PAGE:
Ready or (mostly) not: here come more contactless payment devices

Contactless payments are one of those ideas that make instant sense—in theory. Instead of forcing people to stand in line, waiting to talk to/deal with a cashier, businesses can use a scanner that can read whatever card or phone is waved in front of it, and allow the customer to go on his or her merry way. It's a technology that the major credit card companies are pushing, but it's not without its growing pains, as the battle continues between security experts who want more a more open approach to device security and companies who seek to hide their methods of securing such devices. HangZhou Night Net

Despite the issues surrounding contactless payment deployment, Visa has taken a significant step forward in designing its version of this technology by unveiling its newest product: the Visa Micro Tag.

As shown above, the Microtag is a small device meant to attach to a keychain. The Micro Tag uses Visa's payWave system to conduct and verify the actual transaction. No number is imprinted on the device, which, according to Visa, is one of the Micro Tag's security features. According to Visa's Micro Tag homepage, Visa payWave will only activate once the tag is within 1-2 inches of the scanner, which will then indicate that the appropriate information is being processed through the "secure" Visa network. Users making purchases under $25 won't even have to sign a receipt.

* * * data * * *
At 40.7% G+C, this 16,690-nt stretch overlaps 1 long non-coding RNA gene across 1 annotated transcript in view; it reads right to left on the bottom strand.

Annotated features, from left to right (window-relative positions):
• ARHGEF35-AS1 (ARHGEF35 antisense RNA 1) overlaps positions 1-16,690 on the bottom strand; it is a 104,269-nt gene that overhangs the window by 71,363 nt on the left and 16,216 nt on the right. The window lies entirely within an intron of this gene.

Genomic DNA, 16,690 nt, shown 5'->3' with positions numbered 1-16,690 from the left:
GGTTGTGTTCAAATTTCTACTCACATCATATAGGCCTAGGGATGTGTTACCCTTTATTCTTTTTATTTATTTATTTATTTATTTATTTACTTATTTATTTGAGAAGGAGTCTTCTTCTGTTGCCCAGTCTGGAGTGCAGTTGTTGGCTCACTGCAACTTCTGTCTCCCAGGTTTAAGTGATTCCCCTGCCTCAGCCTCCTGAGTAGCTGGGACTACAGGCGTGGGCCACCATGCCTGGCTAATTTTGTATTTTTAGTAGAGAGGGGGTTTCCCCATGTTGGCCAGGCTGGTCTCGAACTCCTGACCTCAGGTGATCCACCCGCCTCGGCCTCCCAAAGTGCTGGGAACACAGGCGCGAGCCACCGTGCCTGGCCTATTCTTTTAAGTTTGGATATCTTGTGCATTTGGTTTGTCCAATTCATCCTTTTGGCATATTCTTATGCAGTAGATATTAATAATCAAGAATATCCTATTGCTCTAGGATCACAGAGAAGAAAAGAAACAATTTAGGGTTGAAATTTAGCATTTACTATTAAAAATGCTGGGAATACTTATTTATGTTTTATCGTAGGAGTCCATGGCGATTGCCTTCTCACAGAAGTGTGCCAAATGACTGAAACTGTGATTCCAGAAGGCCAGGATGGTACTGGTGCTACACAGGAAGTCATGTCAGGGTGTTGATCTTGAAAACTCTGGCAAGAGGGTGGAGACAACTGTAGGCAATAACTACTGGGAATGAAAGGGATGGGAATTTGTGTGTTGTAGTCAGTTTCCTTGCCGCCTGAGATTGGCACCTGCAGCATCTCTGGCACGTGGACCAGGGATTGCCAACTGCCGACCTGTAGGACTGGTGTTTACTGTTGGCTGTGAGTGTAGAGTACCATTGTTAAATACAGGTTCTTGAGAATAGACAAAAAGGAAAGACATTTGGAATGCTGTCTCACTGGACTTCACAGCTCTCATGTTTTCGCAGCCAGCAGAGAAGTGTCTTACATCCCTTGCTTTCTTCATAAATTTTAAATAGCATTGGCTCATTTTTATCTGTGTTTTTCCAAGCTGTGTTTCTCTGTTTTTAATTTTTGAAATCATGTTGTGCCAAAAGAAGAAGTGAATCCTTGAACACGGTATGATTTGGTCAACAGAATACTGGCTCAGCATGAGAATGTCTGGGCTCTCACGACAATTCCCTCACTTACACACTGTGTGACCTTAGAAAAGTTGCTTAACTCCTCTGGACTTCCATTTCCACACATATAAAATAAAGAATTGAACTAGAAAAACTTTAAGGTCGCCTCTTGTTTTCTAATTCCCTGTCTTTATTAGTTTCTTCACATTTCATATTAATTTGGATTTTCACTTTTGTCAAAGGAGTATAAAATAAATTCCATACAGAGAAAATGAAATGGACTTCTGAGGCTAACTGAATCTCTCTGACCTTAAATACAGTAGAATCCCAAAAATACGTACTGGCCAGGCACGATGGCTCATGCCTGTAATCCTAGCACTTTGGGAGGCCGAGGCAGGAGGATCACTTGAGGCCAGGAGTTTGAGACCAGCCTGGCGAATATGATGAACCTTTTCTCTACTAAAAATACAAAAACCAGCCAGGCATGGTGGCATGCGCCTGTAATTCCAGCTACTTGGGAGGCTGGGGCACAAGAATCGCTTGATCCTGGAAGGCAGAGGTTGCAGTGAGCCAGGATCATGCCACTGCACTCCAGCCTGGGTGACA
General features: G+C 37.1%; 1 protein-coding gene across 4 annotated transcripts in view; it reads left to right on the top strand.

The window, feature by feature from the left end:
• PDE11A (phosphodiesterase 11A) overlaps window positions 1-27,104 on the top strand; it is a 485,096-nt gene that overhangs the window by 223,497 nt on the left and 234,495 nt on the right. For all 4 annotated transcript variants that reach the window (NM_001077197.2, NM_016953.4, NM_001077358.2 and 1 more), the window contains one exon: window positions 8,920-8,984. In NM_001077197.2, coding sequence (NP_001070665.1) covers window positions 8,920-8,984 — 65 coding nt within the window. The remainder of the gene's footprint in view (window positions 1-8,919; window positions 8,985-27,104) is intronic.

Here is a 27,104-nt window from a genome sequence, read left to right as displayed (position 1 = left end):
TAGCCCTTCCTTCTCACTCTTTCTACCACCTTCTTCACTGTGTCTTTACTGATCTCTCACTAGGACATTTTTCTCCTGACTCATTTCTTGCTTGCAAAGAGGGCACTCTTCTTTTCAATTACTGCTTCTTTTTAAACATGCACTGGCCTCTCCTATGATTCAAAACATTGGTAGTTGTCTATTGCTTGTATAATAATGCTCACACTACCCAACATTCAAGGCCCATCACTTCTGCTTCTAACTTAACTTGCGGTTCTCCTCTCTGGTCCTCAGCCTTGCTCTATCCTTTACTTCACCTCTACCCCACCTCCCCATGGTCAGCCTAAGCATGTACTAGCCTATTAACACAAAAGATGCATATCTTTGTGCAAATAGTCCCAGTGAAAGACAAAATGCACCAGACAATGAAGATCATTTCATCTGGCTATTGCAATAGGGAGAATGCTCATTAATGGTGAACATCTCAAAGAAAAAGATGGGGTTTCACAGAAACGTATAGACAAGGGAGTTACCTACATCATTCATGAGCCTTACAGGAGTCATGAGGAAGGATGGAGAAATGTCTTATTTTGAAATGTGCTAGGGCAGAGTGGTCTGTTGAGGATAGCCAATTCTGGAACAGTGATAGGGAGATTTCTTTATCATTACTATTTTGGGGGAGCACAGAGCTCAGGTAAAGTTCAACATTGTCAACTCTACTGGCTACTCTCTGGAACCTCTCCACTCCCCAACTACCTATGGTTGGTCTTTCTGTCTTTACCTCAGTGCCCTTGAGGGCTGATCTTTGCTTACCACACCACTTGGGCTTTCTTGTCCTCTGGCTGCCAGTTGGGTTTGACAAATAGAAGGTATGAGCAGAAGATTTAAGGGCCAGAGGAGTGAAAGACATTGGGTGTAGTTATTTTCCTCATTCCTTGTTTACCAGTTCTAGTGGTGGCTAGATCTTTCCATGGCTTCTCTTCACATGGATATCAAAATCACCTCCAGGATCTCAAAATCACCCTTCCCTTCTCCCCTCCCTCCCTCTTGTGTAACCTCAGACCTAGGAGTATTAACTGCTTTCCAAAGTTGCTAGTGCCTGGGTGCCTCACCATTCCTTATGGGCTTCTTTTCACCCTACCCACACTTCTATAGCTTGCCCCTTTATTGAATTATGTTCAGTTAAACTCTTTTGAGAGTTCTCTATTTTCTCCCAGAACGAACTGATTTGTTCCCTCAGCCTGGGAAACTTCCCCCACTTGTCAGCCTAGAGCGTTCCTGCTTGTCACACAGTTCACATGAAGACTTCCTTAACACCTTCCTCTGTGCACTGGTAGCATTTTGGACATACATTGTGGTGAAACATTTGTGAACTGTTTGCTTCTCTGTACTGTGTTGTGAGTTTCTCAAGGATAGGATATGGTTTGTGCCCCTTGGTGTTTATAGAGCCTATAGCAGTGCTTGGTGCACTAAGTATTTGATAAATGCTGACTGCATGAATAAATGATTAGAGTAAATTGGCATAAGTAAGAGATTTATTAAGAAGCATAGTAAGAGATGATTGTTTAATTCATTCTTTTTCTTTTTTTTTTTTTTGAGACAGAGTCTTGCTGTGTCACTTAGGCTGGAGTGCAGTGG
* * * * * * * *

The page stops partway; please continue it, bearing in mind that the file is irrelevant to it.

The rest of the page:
There are, however, some practical concerns standing between you and your insta-purchase keychain. There are currently a number of contactless payment systems in use from various credit card and mobile phone companies. This alone is likely to make any store wary of upgrading its scanners to any single contactless payment system until compatibility with the major players can be guaranteed. Security researchers have also raised issues regarding both how the credit card numbers are transmitted and the fact that none of the companies developing contactless payment systems are willing to allow independent security developers to examine their systems. For the moment, it's not even clear whether Visa uses an encryption algorithm to communicate with the scanner or if such data is transmitted "in the clear." The company web site has little to say on the matter, noting only that "Visa Micro Tag is very secure, protected with the same multiple layers of security as traditional Visa cards."

Contactless payments are going to continue growing in the US—it's too good a concept to ignore. The big battles, then, are going to be fought over who controls the payment networks, how secure they are, and how wide a variety of devices can be supported by a single scanner unit. Hopefully someone will also come up with a way to simplify the keyfob end of the system—I can imagine carrying one these devices, but I'm really not sure I'd want one for Visa, MasterCard, and American Express all hanging off a single keychain.

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